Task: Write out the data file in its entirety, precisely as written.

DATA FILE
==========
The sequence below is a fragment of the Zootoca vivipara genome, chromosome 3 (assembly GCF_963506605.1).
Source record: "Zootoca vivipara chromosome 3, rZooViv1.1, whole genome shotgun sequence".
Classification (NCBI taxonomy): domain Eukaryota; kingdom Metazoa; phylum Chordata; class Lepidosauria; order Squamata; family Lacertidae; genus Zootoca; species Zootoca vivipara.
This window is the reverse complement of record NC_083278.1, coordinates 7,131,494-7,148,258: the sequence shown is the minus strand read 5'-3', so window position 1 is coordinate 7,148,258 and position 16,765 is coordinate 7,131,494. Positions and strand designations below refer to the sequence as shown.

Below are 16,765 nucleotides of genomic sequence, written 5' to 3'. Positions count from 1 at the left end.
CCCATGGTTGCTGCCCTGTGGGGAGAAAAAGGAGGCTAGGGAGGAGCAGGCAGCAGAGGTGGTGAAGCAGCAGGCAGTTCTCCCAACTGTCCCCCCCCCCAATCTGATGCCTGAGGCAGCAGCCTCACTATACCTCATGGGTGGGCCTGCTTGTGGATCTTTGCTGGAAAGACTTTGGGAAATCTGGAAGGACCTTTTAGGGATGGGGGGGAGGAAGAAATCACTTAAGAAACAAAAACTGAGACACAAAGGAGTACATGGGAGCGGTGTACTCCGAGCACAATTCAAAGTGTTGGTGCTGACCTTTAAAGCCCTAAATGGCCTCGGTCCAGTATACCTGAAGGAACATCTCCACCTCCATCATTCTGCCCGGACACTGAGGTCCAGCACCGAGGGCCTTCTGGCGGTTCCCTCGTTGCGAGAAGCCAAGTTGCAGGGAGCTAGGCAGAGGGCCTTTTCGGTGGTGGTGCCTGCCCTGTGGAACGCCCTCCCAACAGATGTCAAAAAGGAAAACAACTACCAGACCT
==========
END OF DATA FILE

The sequence below is a fragment of the Zootoca vivipara genome, chromosome 3 (assembly GCF_963506605.1).
Source record: "Zootoca vivipara chromosome 3, rZooViv1.1, whole genome shotgun sequence".
Classification (NCBI taxonomy): domain Eukaryota; kingdom Metazoa; phylum Chordata; class Lepidosauria; order Squamata; family Lacertidae; genus Zootoca; species Zootoca vivipara.
This window is the reverse complement of record NC_083278.1, coordinates 7,131,494-7,148,258: the sequence shown is the minus strand read 5'-3', so window position 1 is coordinate 7,148,258 and position 16,765 is coordinate 7,131,494. Positions and strand designations below refer to the sequence as shown.

Below are 16,765 nucleotides of genomic sequence, written 5' to 3'. Positions count from 1 at the left end.
CCCATGGTTGCTGCCCTGTGGGGAGAAAAAGGAGGCTAGGGAGGAGCAGGCAGCAGAGGTGGTGAAGCAGCAGGCAGTTCTCCCAACTGTCCCCCCCCCCAATCTGATGCCTGAGGCAGCAGCCTCACTATACCTCATGGGTGGGCCTGCTTGTGGATCTTTGCTGGAAAGACTTTGGGAAATCTGGAAGGACCTTTTAGGGATGGGGGGGAGGAAGAAATCACTTAAGAAACAAAAACTGAGACACAAAGGAGTACATGGGAGCGGTGTACTCCGAGCACAATTCAAAGTGTTGGTGCTGACCTTTAAAGCCCTAAATGGCCTCGGTCCAGTATACCTGAAGGAACATCTCCACCTCCATCATTCTGCCCGGACACTGAGGTCCAGCACCGAGGGCCTTCTGGCGGTTCCCTCGTTGCGAGAAGCCAAGTTGCAGGGAGCTAGGCAGAGGGCCTTTTCGGTGGTGGTGCCTGCCCTGTGGAACGCCCTCCCAACAGATGTCAAAAAGGAAAACAACTACCAGACCT